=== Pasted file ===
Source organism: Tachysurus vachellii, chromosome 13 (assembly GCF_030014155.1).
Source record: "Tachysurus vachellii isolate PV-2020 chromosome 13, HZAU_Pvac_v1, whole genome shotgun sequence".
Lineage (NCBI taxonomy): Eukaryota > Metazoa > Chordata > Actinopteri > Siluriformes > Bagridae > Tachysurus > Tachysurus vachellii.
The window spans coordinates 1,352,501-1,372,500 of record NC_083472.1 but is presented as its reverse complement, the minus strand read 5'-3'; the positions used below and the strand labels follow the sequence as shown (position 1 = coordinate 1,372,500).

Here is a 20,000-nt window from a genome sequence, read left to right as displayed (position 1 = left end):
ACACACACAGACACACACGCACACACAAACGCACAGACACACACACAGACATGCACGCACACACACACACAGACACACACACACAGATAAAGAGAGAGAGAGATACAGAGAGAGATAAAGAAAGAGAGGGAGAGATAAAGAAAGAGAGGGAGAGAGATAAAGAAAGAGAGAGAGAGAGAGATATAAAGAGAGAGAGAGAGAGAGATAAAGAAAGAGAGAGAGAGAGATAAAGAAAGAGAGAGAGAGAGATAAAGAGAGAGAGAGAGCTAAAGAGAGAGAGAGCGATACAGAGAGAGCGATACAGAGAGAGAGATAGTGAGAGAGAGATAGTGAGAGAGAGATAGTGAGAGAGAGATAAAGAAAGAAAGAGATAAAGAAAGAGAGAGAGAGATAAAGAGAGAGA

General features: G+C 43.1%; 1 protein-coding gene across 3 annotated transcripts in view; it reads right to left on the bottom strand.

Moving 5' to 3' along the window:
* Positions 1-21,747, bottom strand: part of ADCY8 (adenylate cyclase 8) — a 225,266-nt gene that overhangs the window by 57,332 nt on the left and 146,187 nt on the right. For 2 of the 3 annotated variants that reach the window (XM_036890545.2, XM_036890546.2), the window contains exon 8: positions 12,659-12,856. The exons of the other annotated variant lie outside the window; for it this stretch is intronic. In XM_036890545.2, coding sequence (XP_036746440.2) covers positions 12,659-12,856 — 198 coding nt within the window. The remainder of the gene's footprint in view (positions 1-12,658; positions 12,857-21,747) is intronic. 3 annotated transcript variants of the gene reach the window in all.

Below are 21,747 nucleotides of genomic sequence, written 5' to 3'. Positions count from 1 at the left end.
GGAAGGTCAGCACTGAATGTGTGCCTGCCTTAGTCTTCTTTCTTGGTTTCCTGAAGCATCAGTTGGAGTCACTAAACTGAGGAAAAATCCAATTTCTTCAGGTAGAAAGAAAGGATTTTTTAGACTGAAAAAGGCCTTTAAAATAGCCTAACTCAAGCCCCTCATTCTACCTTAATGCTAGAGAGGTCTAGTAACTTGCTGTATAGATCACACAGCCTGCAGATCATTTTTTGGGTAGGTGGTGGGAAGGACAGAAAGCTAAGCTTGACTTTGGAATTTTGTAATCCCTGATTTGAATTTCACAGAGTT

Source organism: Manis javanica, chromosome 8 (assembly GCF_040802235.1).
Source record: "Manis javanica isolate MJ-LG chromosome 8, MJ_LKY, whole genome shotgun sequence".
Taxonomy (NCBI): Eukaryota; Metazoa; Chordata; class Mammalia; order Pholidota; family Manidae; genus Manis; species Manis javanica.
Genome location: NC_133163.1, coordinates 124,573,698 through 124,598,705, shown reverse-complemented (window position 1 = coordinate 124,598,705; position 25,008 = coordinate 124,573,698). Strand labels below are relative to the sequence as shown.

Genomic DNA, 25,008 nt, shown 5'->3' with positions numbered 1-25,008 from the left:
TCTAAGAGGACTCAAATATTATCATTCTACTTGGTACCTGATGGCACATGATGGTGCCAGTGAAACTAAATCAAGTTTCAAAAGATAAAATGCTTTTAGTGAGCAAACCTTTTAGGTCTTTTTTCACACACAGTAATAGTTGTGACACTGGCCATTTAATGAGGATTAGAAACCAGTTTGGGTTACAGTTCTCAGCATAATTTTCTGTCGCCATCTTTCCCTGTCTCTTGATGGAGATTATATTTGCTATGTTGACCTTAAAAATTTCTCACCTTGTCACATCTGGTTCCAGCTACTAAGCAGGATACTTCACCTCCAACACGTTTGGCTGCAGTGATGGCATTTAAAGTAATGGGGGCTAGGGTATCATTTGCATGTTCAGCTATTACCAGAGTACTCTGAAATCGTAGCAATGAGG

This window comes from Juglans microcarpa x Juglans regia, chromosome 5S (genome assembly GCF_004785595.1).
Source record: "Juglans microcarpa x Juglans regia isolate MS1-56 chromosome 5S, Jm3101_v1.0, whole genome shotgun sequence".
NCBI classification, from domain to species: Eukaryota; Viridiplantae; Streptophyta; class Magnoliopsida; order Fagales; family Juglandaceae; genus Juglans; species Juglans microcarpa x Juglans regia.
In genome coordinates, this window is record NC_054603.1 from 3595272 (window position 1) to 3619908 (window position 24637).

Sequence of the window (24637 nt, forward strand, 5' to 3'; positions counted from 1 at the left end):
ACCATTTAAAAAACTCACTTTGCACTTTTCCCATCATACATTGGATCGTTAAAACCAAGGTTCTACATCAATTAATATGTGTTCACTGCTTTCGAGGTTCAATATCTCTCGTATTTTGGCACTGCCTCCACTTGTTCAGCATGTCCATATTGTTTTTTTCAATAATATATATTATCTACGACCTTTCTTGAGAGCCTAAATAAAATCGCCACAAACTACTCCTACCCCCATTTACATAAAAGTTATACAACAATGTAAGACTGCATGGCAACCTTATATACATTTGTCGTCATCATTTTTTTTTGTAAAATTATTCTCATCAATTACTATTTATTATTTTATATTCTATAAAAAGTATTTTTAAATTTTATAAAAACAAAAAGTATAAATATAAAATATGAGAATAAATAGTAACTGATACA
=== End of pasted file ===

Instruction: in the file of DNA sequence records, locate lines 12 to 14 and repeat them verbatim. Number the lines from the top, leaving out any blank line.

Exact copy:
Source organism: Manis javanica, chromosome 8 (assembly GCF_040802235.1).
Source record: "Manis javanica isolate MJ-LG chromosome 8, MJ_LKY, whole genome shotgun sequence".
Taxonomy (NCBI): Eukaryota; Metazoa; Chordata; class Mammalia; order Pholidota; family Manidae; genus Manis; species Manis javanica.